Saturday, February 24, 2018

Futures File: New Fed chair, same interest rate outlook

By Walt Breitinger and Alex Breitinger
Feb. 3, 2018 at 11 p.m.

Federal Reserve Board Chair Janet Yellen stepped down Friday, to be replaced Monday by Jerome Powell, who has served on the Fed's Board of Governors since 2012.

He will take over a Fed that has raised interest rates three times in the past year. The Fed projects it will continue raising rates to more normal levels after almost a decade at near-zero rates.

For consumers, this will mean higher returns on savings accounts and other interest-bearing investments. But it also will mean higher borrowing costs, which could limit consumers' ability to buy new cars, homes or other goods. For this reason, higher rates can prevent inflation but also create a drag on the economy.

On Friday morning, government data suggested the economy is doing fine on its own after a report showed strong job growth, rising wages and new people joining the workforce.

The news knocked 10-year U.S. Treasury Note futures to a six-year low. The futures markets move opposite of interest rates, signaling the markets' expectations for a continuation of rising rates.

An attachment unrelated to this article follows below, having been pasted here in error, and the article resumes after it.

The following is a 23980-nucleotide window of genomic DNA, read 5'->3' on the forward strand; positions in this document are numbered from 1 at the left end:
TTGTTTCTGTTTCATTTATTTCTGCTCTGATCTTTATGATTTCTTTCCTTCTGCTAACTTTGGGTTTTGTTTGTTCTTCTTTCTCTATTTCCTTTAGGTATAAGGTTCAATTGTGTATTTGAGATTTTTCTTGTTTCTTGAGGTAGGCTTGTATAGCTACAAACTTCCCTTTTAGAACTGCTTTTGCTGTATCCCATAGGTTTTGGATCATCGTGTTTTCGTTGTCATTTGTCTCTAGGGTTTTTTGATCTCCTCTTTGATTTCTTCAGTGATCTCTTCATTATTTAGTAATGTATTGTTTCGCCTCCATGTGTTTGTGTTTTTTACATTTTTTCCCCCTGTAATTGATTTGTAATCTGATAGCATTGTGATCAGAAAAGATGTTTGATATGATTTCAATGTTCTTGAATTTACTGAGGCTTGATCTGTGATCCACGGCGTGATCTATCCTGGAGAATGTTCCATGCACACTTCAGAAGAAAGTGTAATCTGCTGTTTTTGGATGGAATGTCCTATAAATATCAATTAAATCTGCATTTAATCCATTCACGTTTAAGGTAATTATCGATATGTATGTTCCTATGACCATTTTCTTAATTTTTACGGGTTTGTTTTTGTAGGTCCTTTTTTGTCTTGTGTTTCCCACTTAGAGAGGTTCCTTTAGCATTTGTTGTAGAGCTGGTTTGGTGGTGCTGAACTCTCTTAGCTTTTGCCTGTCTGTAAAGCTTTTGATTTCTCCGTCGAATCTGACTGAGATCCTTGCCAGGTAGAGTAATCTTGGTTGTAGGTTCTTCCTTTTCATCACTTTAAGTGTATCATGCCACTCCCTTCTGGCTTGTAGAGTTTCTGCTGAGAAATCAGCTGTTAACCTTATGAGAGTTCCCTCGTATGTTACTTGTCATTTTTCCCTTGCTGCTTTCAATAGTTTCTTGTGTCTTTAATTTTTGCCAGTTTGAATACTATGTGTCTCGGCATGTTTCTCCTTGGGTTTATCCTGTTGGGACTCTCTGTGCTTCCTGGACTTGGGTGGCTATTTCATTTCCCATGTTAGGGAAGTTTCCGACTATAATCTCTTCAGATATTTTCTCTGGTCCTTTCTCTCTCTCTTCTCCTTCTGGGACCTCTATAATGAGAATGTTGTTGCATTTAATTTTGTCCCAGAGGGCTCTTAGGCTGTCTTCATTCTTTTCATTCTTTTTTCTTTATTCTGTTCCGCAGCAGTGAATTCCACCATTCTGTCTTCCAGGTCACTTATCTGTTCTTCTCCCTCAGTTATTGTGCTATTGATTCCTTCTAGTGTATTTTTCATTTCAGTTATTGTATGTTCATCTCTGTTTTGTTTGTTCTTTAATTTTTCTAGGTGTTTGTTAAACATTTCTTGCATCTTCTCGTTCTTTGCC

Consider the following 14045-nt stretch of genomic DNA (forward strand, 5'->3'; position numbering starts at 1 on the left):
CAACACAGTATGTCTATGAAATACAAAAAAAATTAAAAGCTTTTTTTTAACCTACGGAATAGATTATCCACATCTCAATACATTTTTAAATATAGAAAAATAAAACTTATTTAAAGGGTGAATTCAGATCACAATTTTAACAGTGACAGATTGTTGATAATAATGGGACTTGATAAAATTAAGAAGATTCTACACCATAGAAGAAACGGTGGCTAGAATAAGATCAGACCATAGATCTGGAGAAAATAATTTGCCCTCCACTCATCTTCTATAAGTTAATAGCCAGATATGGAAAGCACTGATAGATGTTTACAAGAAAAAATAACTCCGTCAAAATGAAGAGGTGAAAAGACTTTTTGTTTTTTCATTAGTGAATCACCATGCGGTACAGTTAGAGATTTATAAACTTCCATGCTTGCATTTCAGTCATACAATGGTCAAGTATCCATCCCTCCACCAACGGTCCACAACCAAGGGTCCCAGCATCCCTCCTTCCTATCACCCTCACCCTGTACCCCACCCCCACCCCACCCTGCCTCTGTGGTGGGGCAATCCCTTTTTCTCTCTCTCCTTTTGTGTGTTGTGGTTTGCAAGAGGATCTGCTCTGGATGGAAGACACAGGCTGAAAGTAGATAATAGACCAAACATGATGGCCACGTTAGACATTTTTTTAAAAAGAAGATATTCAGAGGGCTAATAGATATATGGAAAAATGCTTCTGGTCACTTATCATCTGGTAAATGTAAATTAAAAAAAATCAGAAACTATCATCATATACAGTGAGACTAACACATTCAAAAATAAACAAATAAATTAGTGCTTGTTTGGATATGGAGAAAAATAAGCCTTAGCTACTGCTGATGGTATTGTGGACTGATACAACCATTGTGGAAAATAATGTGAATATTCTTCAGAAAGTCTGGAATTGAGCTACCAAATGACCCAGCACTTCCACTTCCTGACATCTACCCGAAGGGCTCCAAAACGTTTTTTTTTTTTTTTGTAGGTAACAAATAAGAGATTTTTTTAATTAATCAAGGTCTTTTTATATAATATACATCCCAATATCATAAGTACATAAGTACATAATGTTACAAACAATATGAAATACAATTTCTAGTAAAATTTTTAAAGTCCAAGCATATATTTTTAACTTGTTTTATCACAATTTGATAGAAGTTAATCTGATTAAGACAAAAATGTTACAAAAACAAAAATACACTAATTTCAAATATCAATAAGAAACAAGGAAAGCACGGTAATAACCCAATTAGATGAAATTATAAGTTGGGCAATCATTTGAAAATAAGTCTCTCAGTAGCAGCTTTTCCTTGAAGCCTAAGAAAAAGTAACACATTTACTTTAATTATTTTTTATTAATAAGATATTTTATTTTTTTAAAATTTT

Natural gas volatile

Natural gas exploded to a one-year high early last week as forecasts for an Arctic blast this month spooked the markets. That was especially concerning because current stockpiles of the fuel are nearly 20 percent lower than usual at this time of year, creating a tight supply that pushed prices to more than $3.60 per million British thermal units Monday.

Just a few days later, after updated forecasts projected less severe cold weather, the market bubble popped and plunged, dropping over 30 cents, capping off a wild week that reminded investors that wild weather markets can create immense risk and opportunities.

Wheat market rises

Wheat prices shot higher this past week as concerns mounted about dry conditions in the southern Great Plains. The hard red winter wheat crop in Kansas, Oklahoma, and Texas was in increasingly dire straits, with only 14 percent in good or excellent condition, according to a recent USDA report.

That caused Kansas City wheat futures to rise to more than $4.70 per bushel for the first time since August, and led to the highest one-day trading volume in history for the contract.

While the poor conditions are concerning many farmers, others have been gleefully using the futures markets to capture the now-high prices. They expect that the crop will come out just fine, dismissing worriers with a common adage that stresses wheat's resilience: "wheat is a weed."

— Walt and Alex Breitinger are commodity futures brokers with Paragon Investments in Silver Lake, Kansas. This is not a solicitation of any order to buy or sell any market.



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